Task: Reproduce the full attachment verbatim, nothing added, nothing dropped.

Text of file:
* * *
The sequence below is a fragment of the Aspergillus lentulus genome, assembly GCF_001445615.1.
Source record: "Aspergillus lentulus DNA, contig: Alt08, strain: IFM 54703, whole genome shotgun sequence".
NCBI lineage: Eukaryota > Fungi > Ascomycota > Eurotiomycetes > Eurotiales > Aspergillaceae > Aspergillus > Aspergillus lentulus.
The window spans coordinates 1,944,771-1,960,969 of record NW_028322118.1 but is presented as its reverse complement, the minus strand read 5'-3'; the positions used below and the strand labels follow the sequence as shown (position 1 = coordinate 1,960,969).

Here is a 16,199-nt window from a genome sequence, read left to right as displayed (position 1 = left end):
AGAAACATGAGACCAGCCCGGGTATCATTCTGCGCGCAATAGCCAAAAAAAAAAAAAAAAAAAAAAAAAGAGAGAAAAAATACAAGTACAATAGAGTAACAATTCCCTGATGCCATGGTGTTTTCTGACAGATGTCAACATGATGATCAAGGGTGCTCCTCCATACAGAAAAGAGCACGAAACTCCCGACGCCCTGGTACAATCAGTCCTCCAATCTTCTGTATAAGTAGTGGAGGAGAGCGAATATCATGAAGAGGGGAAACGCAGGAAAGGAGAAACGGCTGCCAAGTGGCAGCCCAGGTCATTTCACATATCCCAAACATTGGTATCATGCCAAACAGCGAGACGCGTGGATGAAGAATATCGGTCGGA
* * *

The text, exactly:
The sequence below is a fragment of the Aspergillus lentulus genome, assembly GCF_001445615.1.
Source record: "Aspergillus lentulus DNA, contig: Alt08, strain: IFM 54703, whole genome shotgun sequence".
NCBI lineage: Eukaryota > Fungi > Ascomycota > Eurotiomycetes > Eurotiales > Aspergillaceae > Aspergillus > Aspergillus lentulus.
The window spans coordinates 1,944,771-1,960,969 of record NW_028322118.1 but is presented as its reverse complement, the minus strand read 5'-3'; the positions used below and the strand labels follow the sequence as shown (position 1 = coordinate 1,960,969).

Here is a 16,199-nt window from a genome sequence, read left to right as displayed (position 1 = left end):
AGAAACATGAGACCAGCCCGGGTATCATTCTGCGCGCAATAGCCAAAAAAAAAAAAAAAAAAAAAAAAAGAGAGAAAAAATACAAGTACAATAGAGTAACAATTCCCTGATGCCATGGTGTTTTCTGACAGATGTCAACATGATGATCAAGGGTGCTCCTCCATACAGAAAAGAGCACGAAACTCCCGACGCCCTGGTACAATCAGTCCTCCAATCTTCTGTATAAGTAGTGGAGGAGAGCGAATATCATGAAGAGGGGAAACGCAGGAAAGGAGAAACGGCTGCCAAGTGGCAGCCCAGGTCATTTCACATATCCCAAACATTGGTATCATGCCAAACAGCGAGACGCGTGGATGAAGAATATCGGTCGGA